High Calcium Levels or Hypercalcemia

Approved by the Cancer.Net Editorial Board, 07/2018

Hypercalcemia is when a person has a higher than usual level of calcium in the blood. About 10% to 20% of people with cancer develop hypercalcemia.

Hypercalcemia can be life threatening and should be treated seriously. Treatment to relieve symptoms and side effects, such as hypercalcemia, is an important part of cancer care. This approach is called supportive or palliative care. Talk with your health care team about any symptoms you experience. This should include any new symptoms or a change in symptoms.

About calcium in the body

Bones have the highest amount of calcium in the body. About 1% of the body’s calcium is in the blood. Calcium is important for many bodily functions. It helps with bone formation and muscle, nerve, and brain function.

The body controls the level of calcium in the blood in many ways. The parathyroid gland, which releases parathyroid hormone, and the kidneys help control blood calcium levels. Vitamin D also helps the body absorb calcium from food. Vitamin D and parathyroid hormone work to adjust calcium levels in the bone and kidneys.

Causes of hypercalcemia

Cancer can cause high levels of blood calcium in several ways. It is important to note that hypercalcemia in people with cancer is not caused by having too much calcium in the diet. This means that eating fewer dairy products and other high-calcium foods does not help to reduce calcium levels in the blood.

The causes of cancer-related hypercalcemia include:

  • Bone-related cancers, such as multiple myeloma or leukemia, or cancer that has spread to the bone cause the bone to break down. This releases excess calcium into the blood.

  • Some tumors make a protein that acts very similar to parathyroid hormone. This protein causes the bone to release calcium into the blood.

  • Some cancers affect how well the kidneys can remove excess calcium from the blood.

  • Dehydration caused by nausea and vomiting makes it hard for the kidneys to remove calcium from the blood properly.

  • Lack of physical activity can cause bone to break down, releasing calcium into the blood.

Cancers that may cause hypercalcemia include:

  • Lung cancer

  • Head and neck cancers

  • Multiple myeloma

  • Kidney cancer

  • Breast cancer

  • Gastrointestinal cancers

Learn more about specific types of cancer.

Symptoms of hypercalcemia

The symptoms of hypercalcemia often develop slowly. They may be similar to the symptoms of cancer or cancer treatment. The severity of a person’s symptoms is not related to the level of calcium in the blood. Many people have no symptoms. And older patients usually have more symptoms than younger patients.

People with hypercalcemia may have the following symptoms:

  • Loss of appetite

  • Nausea and vomiting

  • Constipation and abdominal pain

  • Increased thirst and frequent urination

  • Fatigue, weakness, and muscle pain

  • Confusion, disorientation, and difficulty thinking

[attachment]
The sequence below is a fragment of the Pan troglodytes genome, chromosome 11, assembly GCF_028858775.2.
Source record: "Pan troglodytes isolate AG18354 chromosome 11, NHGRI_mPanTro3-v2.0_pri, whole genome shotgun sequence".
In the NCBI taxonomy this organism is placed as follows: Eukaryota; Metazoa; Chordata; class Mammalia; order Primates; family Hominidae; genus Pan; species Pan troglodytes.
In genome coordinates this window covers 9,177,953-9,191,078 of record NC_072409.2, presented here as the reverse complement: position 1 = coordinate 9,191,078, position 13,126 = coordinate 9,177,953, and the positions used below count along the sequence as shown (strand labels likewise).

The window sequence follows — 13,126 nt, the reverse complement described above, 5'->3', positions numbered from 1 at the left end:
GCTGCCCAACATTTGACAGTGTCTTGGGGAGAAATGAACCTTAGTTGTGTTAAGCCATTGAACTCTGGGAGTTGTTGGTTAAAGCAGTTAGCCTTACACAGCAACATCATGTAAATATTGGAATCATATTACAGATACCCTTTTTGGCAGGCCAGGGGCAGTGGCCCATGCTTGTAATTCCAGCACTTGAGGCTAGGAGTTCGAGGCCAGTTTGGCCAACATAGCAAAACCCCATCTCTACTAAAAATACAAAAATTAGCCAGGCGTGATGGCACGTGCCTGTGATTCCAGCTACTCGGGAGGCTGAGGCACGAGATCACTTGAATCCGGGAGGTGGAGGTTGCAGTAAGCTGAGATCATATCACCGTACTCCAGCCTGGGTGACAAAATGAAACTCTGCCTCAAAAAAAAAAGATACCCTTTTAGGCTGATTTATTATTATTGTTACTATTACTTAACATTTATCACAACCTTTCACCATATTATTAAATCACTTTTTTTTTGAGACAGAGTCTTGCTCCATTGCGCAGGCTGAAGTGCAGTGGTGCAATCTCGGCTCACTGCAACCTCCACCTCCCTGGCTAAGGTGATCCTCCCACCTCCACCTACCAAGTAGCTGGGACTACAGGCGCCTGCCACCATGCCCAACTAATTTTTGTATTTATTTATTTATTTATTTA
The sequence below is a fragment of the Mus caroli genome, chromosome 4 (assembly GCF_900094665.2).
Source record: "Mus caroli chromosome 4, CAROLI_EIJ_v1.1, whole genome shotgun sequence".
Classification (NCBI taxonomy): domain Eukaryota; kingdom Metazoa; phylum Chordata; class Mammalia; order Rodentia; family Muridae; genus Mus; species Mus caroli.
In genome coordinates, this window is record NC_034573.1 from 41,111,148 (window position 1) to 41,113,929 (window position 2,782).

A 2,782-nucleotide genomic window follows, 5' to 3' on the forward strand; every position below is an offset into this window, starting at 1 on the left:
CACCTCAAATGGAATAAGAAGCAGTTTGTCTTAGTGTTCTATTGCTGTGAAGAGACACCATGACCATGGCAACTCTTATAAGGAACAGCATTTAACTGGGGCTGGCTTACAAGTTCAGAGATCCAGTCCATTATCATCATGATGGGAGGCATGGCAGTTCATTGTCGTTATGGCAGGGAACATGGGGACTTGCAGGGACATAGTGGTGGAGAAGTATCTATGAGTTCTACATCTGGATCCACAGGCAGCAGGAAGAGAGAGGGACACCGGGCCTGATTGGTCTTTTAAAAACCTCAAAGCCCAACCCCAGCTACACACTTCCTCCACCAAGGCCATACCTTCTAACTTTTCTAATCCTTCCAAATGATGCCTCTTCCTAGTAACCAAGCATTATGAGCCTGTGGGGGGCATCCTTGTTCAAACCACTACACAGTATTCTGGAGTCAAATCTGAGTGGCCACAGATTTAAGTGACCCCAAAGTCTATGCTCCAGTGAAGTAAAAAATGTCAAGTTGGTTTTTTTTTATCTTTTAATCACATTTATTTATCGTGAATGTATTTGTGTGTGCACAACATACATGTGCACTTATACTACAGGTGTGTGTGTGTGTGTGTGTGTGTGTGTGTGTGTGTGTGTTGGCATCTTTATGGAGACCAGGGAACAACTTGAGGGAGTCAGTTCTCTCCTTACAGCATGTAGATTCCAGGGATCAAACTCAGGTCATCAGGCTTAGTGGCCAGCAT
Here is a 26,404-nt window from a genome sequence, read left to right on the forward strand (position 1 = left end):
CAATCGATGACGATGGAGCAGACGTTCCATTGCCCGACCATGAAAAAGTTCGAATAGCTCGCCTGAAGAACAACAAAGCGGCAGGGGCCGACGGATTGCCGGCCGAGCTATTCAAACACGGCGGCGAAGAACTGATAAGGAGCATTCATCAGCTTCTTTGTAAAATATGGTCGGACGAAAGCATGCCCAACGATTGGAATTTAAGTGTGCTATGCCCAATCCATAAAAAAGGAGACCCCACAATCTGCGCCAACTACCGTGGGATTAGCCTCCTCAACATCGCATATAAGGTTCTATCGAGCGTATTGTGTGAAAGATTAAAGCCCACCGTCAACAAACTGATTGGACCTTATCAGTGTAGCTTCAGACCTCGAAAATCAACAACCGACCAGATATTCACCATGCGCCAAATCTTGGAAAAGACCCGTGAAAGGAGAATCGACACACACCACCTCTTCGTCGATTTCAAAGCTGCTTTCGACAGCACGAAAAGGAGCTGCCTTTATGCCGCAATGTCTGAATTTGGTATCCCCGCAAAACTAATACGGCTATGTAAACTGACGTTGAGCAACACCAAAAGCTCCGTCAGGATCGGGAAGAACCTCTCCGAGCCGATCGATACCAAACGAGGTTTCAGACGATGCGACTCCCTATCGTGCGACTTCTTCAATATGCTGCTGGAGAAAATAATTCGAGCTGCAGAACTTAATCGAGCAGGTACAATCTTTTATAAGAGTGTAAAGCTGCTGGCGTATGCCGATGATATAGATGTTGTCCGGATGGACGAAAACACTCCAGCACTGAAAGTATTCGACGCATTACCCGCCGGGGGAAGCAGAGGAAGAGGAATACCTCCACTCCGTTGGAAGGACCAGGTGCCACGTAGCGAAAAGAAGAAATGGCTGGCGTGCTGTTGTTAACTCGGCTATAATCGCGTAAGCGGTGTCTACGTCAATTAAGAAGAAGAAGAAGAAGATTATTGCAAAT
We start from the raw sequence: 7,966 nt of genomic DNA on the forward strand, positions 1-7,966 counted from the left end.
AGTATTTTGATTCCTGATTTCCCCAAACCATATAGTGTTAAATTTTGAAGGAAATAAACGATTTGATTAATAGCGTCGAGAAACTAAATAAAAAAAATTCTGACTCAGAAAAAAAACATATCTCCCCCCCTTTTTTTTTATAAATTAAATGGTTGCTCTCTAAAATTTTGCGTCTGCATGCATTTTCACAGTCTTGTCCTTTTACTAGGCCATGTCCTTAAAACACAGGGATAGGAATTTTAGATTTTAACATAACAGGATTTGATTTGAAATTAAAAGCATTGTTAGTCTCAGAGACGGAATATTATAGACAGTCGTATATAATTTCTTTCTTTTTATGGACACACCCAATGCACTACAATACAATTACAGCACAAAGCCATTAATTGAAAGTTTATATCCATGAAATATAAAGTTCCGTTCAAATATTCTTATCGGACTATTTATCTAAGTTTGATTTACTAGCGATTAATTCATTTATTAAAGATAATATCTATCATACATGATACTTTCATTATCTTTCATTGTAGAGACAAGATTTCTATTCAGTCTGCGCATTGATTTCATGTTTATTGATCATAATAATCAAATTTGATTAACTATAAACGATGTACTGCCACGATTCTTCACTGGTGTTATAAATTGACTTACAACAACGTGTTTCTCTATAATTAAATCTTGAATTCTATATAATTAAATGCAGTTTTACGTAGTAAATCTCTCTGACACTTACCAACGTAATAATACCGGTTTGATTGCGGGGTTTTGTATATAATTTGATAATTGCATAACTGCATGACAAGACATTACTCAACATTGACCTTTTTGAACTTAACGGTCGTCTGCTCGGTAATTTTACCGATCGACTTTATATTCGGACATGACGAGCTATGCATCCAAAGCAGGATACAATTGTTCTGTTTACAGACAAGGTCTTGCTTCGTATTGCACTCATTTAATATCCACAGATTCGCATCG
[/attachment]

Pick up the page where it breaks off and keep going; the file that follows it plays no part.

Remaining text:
• Headaches

  • Depression

Symptoms of severe hypercalcemia may include:

  • Kidney stones, a painful condition in which salt and minerals form solid masses called “stones” in the kidneys or urinary tract

  • Irregular heartbeat

  • Heart attack

  • Loss of consciousness

  • Coma

People with cancer and their families should know and seek treatment for any of these serious symptoms.

Diagnosing and managing hypercalcemia

Your doctor can diagnose hypercalcemia by doing a blood test to check the level of calcium in your body. You may also receive other blood tests to check kidney function.

Once hypercalcemia is diagnosed, your doctor will manage your condition based on how severe it is.

Mild hypercalcemia.
People who have no symptoms receive extra fluids, usually given through a vein. This helps the kidneys remove excess calcium.

Moderate or severe hypercalcemia. This can be managed by:

  • Treating the cancer

  • Replacing fluids lost through vomiting, frequent urination, or other reasons

  • Taking medicines to help stop the breakdown of bone. These include:

    • Zoledronic acid (Zometa)

    • Pamidronate (Aredia) or Ibandronate (Boniva)

    • Denosumab (Prolia, Xgeva)

  • Taking steroid. Steroids help decrease the breakdown of bone and increase calcium uptake from food. But steroids can somtimes increase the risk of osteoporosis and the breakdown of bone.

  • Using dialysis for people with kidney failure. Dialysis is a mechanized filtering process that removes excess waste from the blood.

Treating hypercalcemia improves the severity of symptoms and quality of life. In turn, this makes it easier to complete cancer treatment. Yet, sometimes hypercalcemia suggests that a person is approaching the last weeks of life. This may be true when there is no longer an effective treatment for the cancer.

Preventing hypercalcemia

The following tips may help keep hypercalcemia from getting worse:

  • Drink fluids

  • Control nausea and vomiting

  • Walk and be active, which helps prevent bone from breaking down

  • Check with your doctor before taking any medications, as some may make hypercalcemia worse

Related Resources

Dehydration

Advanced Cancer